Is your child “labelled” with ADD? You are not alone
By Storm Steen
Something new is upon us in the 21st century. With the increased popularity of media entertainment and the rise of television as the primary form of entertainment for children, the youth of today have grown accustomed to the fast-moving pictures and applications found on screens. The result of this has been a tremendous increase in the diagnosis of ADD in children and the inability to concentrate on education.
While ADD is now a more common diagnosis than ever before and pills to “assist” with it are easily and frequently prescribed, the standard of education in our country has dropped drastically in comparison to previous decades, where ADD was a less diagnosed reality. How does this make sense now that medication is now more frequently prescribed to assist with this issue?
The only way to effectively determine a solution for ADD is to gain an understanding of it. In a nutshell, ADD is more a heightened sense of awareness of your surroundings that effects ones ability to concentrate on one particular thing. Ultimately, your energy and concentration is divided between so many aspects, that you are unable to focus completely on just one.
For example: Imagine you are standing in the middle of a room, listening to an important conversation with the person next to you. All of a sudden, someone in the front of the room starts singing loudly, followed by clapping to your left, whistling to your right and someone behind you, tapping on your shoulder. This is what ADD feels like.
During my schooling in the 90s, I was personally diagnosed with ADD in the second grade. After the personality-altering effects of the standard medication became apparent, my parents made the decision to explore alternative options.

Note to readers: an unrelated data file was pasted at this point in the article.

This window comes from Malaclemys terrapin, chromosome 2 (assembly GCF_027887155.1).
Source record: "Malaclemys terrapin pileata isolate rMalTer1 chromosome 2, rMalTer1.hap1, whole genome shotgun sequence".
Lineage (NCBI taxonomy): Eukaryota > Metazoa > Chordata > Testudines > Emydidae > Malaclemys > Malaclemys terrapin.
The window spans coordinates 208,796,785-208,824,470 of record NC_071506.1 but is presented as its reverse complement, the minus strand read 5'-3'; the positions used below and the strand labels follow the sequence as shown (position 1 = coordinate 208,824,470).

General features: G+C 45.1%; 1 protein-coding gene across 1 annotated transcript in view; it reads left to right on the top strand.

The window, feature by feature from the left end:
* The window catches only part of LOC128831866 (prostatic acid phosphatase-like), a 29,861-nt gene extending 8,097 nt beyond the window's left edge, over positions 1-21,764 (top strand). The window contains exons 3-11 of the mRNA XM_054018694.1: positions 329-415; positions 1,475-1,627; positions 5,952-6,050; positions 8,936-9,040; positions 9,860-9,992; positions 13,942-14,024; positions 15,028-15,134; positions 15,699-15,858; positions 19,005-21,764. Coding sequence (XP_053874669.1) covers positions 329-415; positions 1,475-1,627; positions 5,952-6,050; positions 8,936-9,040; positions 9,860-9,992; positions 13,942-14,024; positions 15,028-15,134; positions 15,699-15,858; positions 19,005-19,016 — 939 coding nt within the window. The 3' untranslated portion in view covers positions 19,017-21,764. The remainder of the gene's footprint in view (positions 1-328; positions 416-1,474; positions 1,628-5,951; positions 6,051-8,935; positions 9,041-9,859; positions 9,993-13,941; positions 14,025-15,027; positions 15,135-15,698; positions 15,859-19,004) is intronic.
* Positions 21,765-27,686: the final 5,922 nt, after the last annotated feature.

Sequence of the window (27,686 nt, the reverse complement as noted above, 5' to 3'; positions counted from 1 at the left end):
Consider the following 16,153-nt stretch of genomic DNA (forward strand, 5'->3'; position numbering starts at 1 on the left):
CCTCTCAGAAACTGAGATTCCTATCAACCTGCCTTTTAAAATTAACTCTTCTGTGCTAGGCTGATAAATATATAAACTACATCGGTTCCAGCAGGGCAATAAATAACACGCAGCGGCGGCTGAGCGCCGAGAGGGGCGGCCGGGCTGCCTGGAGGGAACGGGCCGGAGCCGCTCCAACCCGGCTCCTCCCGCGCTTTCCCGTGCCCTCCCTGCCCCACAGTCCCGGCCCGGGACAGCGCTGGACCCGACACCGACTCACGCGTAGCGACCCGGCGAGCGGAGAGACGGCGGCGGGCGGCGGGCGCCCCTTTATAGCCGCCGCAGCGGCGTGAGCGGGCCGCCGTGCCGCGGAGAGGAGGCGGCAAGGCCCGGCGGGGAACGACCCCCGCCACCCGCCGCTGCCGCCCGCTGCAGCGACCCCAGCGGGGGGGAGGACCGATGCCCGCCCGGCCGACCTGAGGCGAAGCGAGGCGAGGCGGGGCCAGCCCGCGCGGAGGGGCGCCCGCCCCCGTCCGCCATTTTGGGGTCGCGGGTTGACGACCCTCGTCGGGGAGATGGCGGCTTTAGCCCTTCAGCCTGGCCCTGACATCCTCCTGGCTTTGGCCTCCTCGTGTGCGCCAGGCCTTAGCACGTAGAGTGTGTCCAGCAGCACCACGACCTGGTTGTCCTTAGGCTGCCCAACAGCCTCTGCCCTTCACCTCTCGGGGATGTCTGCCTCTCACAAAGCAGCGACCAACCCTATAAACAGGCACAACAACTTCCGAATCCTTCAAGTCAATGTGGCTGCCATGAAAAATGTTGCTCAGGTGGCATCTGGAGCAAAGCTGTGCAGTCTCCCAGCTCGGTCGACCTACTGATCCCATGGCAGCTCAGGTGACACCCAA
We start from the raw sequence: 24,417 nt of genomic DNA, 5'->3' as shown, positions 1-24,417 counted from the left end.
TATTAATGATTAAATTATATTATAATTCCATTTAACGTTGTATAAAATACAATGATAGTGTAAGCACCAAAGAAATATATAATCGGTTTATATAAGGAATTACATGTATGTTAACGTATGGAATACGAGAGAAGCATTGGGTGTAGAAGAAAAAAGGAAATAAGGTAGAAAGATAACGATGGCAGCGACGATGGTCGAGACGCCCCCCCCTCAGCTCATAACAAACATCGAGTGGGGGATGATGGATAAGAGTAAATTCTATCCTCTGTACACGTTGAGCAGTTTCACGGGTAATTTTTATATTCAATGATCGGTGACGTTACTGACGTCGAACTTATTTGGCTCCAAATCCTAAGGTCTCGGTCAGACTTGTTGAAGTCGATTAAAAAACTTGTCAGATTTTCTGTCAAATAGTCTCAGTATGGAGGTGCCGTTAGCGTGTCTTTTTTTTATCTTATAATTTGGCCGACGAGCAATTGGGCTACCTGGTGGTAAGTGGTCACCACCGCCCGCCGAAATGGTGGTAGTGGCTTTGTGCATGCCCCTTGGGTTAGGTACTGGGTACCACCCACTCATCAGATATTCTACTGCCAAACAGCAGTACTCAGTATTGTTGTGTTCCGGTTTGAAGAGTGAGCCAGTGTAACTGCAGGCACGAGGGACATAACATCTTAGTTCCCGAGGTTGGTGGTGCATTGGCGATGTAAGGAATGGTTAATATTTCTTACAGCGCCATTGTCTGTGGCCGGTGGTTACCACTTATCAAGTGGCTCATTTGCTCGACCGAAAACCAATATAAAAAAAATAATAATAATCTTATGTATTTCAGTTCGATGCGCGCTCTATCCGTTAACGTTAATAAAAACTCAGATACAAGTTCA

With the help of a specialised occupational and child therapist, we were able to experiment with methods of positively focusing my energy to achieve the ability to concentrate at an effective level.
Think about it. When you are interested in a topic of conversation, you are more likely to pay attention to it over anything else. If you don’t enjoy the topic of conversation, your eyes might glaze over and you find yourself preoccupied with other subjects around you. The same theory can be applied to the concentration levels of ADD.
I have always had a passion for music and therefore can pay attention to it a lot longer than most other things. Through many hours of expensive therapy, we were able to apply this passion and positively focus it on my school work, turning learning content into songs that I would sing to myself. To this day, I am able to sing my entire 12thgrade biology syllabus to anyone that is interested (not that many are…).
Children’s holiday workshops and camps often implement this very same method in their “Learning Through Play” programs, that have often been designed by leading specialists for this very purpose. Teaching children to positively focus their energy through enjoyable activities that incorporate aspects of learning and life skills can have a tremendously benificial outcome for all children, especially those suffering with ADD.
The skills learned at these camps not only improve learning ability in day-to-day life, but leave children with higher self esteem, confidence levels, social skills and leave their personality traits healthy and in-tact.
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